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Altus Combat Arms instructor strengthen deployment readiness

  • Published
  • By Airman 1st Class Kayla Christenson
  • 97th Air Mobility Wing Public Affairs

ALTUS AIR FORCE BASE, Okla. -- A loud bang echoes throughout the room, sparks ignite at the end of a barrell, a hot shell rings as it bounces off the concrete floor, paper rips as a bullet travels through a target downrange: this is a normal environment for a Combat Arms instructor.

U.S. Air Force Staff Sgt. Chance Dority, 97th Security Forces Squadron Combat Arms assistant NCO in charge, plays a large role in training exceptional mobility Airmen at Altus Air Force Base, Oklahoma, by enhancing deployment readiness and ensuring the safety of the base for law enforcers.

“I really enjoy my job because we don't just support one thing, we support everybody, and I get to see so many people from all different aspects of the Air Force,” said Dority.

Working at CATM consists of many detail oriented tasks throughout the day, from continuously inspecting and repairing weapons to counting every bullet used.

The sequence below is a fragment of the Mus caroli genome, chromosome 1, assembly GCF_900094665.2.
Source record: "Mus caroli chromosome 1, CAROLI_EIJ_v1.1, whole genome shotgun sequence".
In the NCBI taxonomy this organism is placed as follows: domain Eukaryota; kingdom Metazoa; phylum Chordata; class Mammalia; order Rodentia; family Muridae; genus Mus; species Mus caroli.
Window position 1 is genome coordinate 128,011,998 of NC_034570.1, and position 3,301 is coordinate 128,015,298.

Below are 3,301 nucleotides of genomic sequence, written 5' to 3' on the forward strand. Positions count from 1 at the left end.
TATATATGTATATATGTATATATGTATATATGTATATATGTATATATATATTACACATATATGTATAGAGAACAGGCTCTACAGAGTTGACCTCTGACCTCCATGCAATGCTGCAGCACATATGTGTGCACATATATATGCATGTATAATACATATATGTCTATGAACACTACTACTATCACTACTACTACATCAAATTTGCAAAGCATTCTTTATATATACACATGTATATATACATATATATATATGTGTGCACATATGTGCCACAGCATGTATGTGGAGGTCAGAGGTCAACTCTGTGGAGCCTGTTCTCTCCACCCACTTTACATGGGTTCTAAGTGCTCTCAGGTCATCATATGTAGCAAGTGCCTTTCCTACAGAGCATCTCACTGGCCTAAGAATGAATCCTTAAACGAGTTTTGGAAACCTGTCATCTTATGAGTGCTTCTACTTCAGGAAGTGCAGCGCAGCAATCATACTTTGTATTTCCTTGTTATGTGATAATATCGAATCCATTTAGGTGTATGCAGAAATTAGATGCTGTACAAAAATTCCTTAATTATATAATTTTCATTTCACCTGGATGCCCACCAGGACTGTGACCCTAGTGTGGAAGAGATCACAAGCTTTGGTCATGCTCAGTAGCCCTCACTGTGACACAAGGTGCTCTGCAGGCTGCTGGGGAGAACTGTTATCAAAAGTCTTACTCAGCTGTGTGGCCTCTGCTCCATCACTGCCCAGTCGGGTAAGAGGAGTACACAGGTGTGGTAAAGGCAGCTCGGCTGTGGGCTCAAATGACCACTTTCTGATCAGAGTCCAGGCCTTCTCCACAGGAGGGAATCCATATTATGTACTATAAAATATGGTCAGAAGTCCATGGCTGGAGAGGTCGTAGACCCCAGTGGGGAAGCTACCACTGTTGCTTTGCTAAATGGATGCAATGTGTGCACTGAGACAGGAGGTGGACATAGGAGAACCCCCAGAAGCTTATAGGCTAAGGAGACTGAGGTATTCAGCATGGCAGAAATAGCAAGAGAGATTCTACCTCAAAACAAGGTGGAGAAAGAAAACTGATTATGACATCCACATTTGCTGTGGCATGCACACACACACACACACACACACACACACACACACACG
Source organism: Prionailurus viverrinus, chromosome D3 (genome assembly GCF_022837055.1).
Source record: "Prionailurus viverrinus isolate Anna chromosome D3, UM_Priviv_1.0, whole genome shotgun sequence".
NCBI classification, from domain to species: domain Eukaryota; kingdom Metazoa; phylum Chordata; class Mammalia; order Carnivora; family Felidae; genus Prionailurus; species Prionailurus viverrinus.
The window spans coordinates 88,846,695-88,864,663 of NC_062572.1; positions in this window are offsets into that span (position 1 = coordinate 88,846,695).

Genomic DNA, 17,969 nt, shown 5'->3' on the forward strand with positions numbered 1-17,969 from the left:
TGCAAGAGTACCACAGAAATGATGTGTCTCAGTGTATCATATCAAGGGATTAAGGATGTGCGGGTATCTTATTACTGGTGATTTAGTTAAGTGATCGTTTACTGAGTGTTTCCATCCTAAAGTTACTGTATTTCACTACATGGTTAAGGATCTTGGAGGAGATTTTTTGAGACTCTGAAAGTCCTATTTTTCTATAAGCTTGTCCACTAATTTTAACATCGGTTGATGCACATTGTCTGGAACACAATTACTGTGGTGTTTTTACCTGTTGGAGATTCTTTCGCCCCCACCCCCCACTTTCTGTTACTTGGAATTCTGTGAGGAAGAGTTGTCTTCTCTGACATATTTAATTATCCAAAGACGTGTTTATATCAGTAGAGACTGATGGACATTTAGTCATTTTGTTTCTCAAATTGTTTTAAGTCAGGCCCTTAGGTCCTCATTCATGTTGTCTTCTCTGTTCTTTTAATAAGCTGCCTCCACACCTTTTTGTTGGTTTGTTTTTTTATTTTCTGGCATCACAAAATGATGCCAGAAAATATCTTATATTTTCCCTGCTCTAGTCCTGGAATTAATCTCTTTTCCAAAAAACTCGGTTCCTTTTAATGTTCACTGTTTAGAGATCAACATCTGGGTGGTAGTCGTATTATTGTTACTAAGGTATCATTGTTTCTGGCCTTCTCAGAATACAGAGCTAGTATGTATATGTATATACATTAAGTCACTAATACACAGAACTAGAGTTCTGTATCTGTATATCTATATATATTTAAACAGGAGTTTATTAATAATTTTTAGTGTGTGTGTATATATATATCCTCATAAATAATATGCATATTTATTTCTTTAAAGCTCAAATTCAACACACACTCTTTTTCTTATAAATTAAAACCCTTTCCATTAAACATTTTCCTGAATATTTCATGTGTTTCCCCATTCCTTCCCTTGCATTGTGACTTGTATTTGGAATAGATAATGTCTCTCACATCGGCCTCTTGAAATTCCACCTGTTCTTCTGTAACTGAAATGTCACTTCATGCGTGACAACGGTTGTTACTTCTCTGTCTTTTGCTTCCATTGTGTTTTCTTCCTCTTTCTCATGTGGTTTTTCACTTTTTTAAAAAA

“Our main goal here is training the whole wing. That includes personnel deploying down range, personnel fixing or meeting a qualification period,” said Dority. “Our day-to-day operations, we run multiple programs, upkeep and range maintenance, and ensure all our weapons are serviceable.”

A co-worker of Dority is Staff Sgt. Zachary Pierce, 97th Security Forces Squadron CATM instructor, and looks up to him as a leader and an expert in their career field.

“I have yet to come to him with a question that he can't answer or doesn’t know who to talk to,” said Pierce. “Outside of work, he is someone that I can go and talk to. If I need anything, he is one of the people that I can call on and can count on to be one hundred percent there when I need him.”

Airmen are constantly deploying, returning, or entering CATM with a different weapon skill level therefore Dority has to be able to explain every part of handling a weapon to Airmen.

“There's so much to keep up with, like teaching somebody that's never touched a weapon. Everything about it and how to effectively use it within a one or two day class,” said Dority. “So, it's a perishable skill with so many different weapon systems and keeping track of every little detail. But to me it’s like riding a bicycle, you always remember it.”

Dority went on to explain the importance of Combat Arms is vital to mission success because sending qualified personnel downrange can potentially save lives.

Next time at CATM do not forget to thank the Combat Arms instructors for their dedication to mission readiness and base security.

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